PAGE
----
It’s two o’clock on Wednesday morning and Adelaide is sleeping. The city is dark, but there’s action behind closed doors at Pirie Street patisserie Abbots and Kinney.
Owner Jonny Pisanelli, 28, has been up for hours and the tiny kitchen at the rear of the small space smells incredible. Two nimble-fingered employees work beside him with the precision of synchronised swimmers in a pool of butter, flour and dough.
Wholesale orders need to be baked before sunrise and a pile of croissants prepared before doors open at 6.30am. In the background, a little radio cranks out commercial tunes; anything to keep the troops awake and the bake on schedule.
Pisanelli goes hard. It’s the only way he knows how. “If you want to be great at anything you need to put in the work,” he says. “My goal was always to produce a product that, if dropped in London or New York City, would make people go ‘wow’.”
He chats while meticulously folding layers of butter and dough. “Adelaide, being a small city, is hard because there’s so much opening at the moment. You have to have that difference that’s going to make people walk that 100 metres extra to your shop.”
Abbots and Kinney creations are coveted locally and interstate but Pisanelli is not one to relax. “It doesn’t matter if you had a really good review two months ago,” he says. “It doesn’t mean anything. Your reviewer is the person who comes every day and pays. That is your judge.”
Baking wasn’t always Pisanelli’s caper. His first love was coffee.
As a youngster, growing up in an Italian household, caffeine hits were a social affair. At 17, Pisanelli followed his nose down the barista path and worked at a family friend’s coffee shop. “A switch flicked,” he says. “When that first person said ‘Nice coffee’ I went into overdrive.”
The young enthusiast entered competitions and obsession ensued. “It became my life.”
A trip to the small Italian village of Apollosa in his early twenties set the rolling pin in motion. “I loved helping my aunty bake and decided to pursue it when I got back to Australia,” he says. “It was six months of study. I knew if I didn’t like it I could go back to coffee.”
He hasn’t looked back since, making trips back to Italy and France in pursuit of technique, such as mastering the shell-shaped pastry, sfogliatelle. “I wanted to learn to do it the right way; to make things that weren’t being done here but were mainstream over there.”
Pisanelli experiments with local produce, supplies, workspace temperatures and timing. “There’s definitely a lifetime of learning involved and that’s what I love,” he says. “I wanted to do something that could go well with coffee because I felt like there wasn’t much happening [in Australia]. You could always find good coffee but you couldn’t always find good cakes; not in the same place.”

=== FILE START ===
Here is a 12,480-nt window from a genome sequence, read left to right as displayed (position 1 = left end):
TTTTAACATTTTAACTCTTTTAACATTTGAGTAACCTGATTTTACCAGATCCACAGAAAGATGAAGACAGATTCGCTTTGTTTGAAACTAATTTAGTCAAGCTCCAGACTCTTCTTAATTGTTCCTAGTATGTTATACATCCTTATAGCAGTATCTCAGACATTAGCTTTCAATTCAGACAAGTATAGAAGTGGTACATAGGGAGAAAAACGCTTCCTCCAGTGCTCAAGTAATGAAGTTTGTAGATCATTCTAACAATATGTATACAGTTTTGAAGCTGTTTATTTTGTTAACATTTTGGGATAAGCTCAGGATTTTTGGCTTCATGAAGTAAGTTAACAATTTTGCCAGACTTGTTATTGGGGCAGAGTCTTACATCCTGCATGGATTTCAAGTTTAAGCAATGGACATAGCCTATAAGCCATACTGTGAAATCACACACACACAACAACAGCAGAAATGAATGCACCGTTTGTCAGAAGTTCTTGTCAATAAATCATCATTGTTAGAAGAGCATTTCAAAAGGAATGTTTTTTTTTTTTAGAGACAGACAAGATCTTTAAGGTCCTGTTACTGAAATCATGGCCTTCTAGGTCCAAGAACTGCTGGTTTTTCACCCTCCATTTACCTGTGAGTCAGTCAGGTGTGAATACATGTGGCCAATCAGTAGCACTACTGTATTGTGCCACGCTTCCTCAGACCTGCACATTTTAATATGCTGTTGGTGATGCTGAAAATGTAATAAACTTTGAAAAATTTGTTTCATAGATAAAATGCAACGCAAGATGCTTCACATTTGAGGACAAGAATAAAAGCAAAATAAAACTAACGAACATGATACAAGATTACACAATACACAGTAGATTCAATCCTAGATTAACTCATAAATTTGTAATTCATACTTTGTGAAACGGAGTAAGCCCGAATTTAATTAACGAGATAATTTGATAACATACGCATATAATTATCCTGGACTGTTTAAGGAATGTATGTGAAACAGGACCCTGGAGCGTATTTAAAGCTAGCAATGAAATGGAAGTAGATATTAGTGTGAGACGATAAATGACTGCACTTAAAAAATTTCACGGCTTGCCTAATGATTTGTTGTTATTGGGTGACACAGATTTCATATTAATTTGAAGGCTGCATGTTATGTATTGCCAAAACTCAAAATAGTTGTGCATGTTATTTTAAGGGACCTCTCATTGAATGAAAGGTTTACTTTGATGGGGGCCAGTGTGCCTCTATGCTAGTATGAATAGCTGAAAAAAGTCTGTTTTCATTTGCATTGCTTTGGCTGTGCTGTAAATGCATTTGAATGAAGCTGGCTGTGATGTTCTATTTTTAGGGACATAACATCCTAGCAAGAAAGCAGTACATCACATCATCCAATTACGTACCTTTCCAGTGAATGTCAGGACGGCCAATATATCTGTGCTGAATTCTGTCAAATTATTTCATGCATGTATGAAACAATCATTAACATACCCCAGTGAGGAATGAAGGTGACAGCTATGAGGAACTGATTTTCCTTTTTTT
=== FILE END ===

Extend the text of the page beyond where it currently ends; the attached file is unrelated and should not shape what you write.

Sleep deprivation and unsociable hours are part of the job. He yawns between sentences but there’s a twinkle in his eye as he gestures towards the store’s retail section. Takeaway hot chocolate, salted-caramel spreads, jams, granola, mini meringues and chocolate-coated smoked almonds line the wall, all made here or at home. “It’s a bit like you’d see in France. This area has a longer shelf life, which means you can be a bit more creative.”
Pisanelli has the chance to experiment further in May when Tasting Australia hits Adelaide. He is one of six bakers providing bread for the Loaves and Fishes dinner at Port Adelaide’s Hart’s Mill on May 6. They were each asked to bake accompaniments for local fishermen’s catch of the day.
“I chose brioche,” he says. “The secret is it needs to be light. Some brioches can taste a bit more on the savoury side but I like a mixture. It needs to have that really light, fluffy texture and be versatile enough that you can wrap something savoury in it and bake it inside, or make French toast out of it if you really want to.”
Time flies when you’re racing the sun. It’s 6.30am and gym junkies and office workers begin to roll in for their morning coffee, sweet treat and danwich (Danish/sandwich hybrid). Pisanelli looks at the clock. His day is only just getting started. There’s flour to pick up from the farmer, invoicing to do (he usually retreats to the silence of City Library for that) and customers to chat to.
“I’m here until close,” he says. “Yesterday I was here until about 4.30pm. When you know what’s out there you push yourself further. Every day is completely different to the last – you’re only as good as your last bake.”
Tasting Australia’s Loaves and Fishes dinner and panel discussion is hosted by US bakers and stars of doco The Grain Divide, Jeffrey Hamelman and Josey Baker. It’s held on Friday May 6 at 7pm, Hart’s Mill, Port Adelaide. Tickets are $70.